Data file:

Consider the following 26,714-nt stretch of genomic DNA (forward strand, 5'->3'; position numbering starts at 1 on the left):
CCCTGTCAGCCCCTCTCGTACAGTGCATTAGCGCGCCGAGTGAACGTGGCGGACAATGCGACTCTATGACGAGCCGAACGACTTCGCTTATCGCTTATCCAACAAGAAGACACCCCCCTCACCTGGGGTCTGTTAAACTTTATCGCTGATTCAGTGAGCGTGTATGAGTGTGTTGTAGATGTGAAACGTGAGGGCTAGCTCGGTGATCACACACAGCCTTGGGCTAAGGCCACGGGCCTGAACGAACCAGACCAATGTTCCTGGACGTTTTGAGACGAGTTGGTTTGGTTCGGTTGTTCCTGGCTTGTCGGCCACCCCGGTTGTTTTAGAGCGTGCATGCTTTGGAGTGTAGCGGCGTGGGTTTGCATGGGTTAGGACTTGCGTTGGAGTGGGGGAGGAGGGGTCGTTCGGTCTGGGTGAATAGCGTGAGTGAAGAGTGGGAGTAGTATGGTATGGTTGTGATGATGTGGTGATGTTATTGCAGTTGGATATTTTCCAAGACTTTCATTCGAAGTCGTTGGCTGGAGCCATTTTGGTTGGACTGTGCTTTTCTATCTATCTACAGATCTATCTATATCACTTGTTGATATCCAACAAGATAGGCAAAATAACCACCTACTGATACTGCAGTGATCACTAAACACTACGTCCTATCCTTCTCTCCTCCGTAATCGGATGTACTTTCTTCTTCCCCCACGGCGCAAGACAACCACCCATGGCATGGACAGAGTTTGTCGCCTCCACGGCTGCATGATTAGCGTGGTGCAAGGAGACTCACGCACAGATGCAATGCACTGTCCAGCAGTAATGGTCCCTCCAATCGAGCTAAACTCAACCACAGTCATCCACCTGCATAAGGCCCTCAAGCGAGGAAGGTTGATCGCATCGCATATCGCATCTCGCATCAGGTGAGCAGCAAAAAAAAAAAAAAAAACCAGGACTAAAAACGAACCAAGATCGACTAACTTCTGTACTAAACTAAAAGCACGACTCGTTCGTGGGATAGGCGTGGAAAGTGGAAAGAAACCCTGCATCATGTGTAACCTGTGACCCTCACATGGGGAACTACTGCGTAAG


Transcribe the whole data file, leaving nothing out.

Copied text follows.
Consider the following 26,714-nt stretch of genomic DNA (forward strand, 5'->3'; position numbering starts at 1 on the left):
CCCTGTCAGCCCCTCTCGTACAGTGCATTAGCGCGCCGAGTGAACGTGGCGGACAATGCGACTCTATGACGAGCCGAACGACTTCGCTTATCGCTTATCCAACAAGAAGACACCCCCCTCACCTGGGGTCTGTTAAACTTTATCGCTGATTCAGTGAGCGTGTATGAGTGTGTTGTAGATGTGAAACGTGAGGGCTAGCTCGGTGATCACACACAGCCTTGGGCTAAGGCCACGGGCCTGAACGAACCAGACCAATGTTCCTGGACGTTTTGAGACGAGTTGGTTTGGTTCGGTTGTTCCTGGCTTGTCGGCCACCCCGGTTGTTTTAGAGCGTGCATGCTTTGGAGTGTAGCGGCGTGGGTTTGCATGGGTTAGGACTTGCGTTGGAGTGGGGGAGGAGGGGTCGTTCGGTCTGGGTGAATAGCGTGAGTGAAGAGTGGGAGTAGTATGGTATGGTTGTGATGATGTGGTGATGTTATTGCAGTTGGATATTTTCCAAGACTTTCATTCGAAGTCGTTGGCTGGAGCCATTTTGGTTGGACTGTGCTTTTCTATCTATCTACAGATCTATCTATATCACTTGTTGATATCCAACAAGATAGGCAAAATAACCACCTACTGATACTGCAGTGATCACTAAACACTACGTCCTATCCTTCTCTCCTCCGTAATCGGATGTACTTTCTTCTTCCCCCACGGCGCAAGACAACCACCCATGGCATGGACAGAGTTTGTCGCCTCCACGGCTGCATGATTAGCGTGGTGCAAGGAGACTCACGCACAGATGCAATGCACTGTCCAGCAGTAATGGTCCCTCCAATCGAGCTAAACTCAACCACAGTCATCCACCTGCATAAGGCCCTCAAGCGAGGAAGGTTGATCGCATCGCATATCGCATCTCGCATCAGGTGAGCAGCAAAAAAAAAAAAAAAAACCAGGACTAAAAACGAACCAAGATCGACTAACTTCTGTACTAAACTAAAAGCACGACTCGTTCGTGGGATAGGCGTGGAAAGTGGAAAGAAACCCTGCATCATGTGTAACCTGTGACCCTCACATGGGGAACTACTGCGTAAG